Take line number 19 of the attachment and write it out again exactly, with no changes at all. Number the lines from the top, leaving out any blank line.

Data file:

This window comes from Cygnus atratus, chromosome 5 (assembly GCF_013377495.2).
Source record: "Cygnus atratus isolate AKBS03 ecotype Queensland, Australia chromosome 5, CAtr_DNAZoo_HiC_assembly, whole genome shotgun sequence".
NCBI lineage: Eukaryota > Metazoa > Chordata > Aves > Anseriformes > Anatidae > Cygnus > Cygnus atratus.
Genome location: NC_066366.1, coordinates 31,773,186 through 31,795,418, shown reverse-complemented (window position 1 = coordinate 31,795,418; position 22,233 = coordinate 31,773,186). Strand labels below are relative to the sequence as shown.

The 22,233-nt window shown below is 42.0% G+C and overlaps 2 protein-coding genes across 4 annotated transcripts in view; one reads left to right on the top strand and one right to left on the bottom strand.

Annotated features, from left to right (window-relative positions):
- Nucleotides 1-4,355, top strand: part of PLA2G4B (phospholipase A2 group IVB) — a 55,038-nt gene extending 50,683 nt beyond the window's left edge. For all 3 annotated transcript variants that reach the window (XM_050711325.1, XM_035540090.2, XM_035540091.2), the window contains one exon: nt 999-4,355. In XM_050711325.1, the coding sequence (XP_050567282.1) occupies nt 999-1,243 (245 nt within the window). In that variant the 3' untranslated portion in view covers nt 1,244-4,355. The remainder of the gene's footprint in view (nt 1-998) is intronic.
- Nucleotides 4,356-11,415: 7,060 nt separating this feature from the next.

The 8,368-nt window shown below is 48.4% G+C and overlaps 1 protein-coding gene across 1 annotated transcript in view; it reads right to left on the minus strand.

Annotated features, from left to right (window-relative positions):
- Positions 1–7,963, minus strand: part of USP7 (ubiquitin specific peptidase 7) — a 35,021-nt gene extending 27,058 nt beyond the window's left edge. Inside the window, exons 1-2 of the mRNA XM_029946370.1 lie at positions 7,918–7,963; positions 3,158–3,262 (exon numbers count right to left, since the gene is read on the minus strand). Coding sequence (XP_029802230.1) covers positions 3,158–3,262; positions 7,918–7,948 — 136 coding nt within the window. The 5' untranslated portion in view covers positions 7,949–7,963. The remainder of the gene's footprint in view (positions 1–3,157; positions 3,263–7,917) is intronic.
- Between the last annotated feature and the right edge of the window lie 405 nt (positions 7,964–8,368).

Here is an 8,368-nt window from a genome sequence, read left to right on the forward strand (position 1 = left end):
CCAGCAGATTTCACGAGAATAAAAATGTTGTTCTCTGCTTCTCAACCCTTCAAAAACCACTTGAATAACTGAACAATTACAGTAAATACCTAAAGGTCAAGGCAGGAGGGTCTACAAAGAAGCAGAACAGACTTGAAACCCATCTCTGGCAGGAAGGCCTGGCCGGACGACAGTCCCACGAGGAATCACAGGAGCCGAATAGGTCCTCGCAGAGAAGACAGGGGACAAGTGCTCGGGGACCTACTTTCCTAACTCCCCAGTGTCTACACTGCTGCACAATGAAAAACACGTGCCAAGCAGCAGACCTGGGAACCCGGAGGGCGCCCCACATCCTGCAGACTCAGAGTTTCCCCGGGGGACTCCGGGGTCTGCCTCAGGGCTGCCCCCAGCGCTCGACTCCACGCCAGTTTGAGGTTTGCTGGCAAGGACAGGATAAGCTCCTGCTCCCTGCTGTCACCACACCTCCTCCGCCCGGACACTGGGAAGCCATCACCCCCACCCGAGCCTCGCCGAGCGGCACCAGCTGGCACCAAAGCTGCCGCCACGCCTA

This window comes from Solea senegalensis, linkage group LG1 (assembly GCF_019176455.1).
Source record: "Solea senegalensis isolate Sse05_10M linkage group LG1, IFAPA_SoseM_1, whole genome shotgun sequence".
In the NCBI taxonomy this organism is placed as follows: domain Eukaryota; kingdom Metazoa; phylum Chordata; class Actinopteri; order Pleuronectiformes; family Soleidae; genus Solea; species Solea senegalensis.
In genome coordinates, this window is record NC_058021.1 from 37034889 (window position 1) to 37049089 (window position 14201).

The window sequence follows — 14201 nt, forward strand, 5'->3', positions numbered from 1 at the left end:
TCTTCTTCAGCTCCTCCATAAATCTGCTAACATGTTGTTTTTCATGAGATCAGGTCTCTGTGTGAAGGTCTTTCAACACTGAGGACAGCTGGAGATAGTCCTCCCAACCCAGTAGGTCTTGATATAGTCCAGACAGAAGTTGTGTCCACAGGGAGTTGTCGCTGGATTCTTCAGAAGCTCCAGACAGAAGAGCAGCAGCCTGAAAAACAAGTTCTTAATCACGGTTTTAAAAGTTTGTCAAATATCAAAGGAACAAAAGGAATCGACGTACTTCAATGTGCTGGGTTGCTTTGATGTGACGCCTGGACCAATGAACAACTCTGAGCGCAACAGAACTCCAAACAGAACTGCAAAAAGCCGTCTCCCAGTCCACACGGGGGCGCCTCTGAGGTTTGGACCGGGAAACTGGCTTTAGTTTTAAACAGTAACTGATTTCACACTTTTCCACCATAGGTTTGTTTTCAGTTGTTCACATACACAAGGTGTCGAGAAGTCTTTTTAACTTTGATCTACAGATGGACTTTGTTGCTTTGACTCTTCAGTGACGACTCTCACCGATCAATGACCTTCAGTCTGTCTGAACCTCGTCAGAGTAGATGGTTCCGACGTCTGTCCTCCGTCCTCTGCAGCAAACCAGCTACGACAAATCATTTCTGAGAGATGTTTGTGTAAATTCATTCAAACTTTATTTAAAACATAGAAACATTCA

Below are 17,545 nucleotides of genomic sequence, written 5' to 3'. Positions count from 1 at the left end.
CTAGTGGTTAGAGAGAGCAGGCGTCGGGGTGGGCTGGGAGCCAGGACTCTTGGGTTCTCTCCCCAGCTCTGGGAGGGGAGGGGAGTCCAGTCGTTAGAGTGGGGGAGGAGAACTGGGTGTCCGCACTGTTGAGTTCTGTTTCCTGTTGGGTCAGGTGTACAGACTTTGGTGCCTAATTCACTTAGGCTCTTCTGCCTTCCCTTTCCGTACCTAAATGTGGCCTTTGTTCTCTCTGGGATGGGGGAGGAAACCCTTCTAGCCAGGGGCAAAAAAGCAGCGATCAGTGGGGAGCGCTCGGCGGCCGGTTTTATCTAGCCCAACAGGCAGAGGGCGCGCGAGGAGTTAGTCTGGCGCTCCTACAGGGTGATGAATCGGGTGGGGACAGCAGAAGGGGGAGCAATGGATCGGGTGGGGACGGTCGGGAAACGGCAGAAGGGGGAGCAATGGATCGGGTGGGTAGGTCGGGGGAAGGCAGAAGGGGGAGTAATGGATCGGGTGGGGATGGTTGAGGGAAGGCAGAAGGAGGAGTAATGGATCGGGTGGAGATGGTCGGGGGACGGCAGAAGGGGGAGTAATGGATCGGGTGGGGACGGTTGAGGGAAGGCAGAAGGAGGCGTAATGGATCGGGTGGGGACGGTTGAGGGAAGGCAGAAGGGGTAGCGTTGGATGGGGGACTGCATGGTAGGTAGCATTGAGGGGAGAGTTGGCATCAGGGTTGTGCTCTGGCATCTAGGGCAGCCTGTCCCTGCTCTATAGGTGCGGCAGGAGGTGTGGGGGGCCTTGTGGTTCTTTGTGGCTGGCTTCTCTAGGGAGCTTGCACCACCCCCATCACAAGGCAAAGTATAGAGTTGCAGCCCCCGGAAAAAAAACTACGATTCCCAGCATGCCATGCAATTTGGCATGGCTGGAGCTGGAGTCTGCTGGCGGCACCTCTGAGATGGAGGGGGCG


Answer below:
The window sequence follows — 14201 nt, forward strand, 5'->3', positions numbered from 1 at the left end: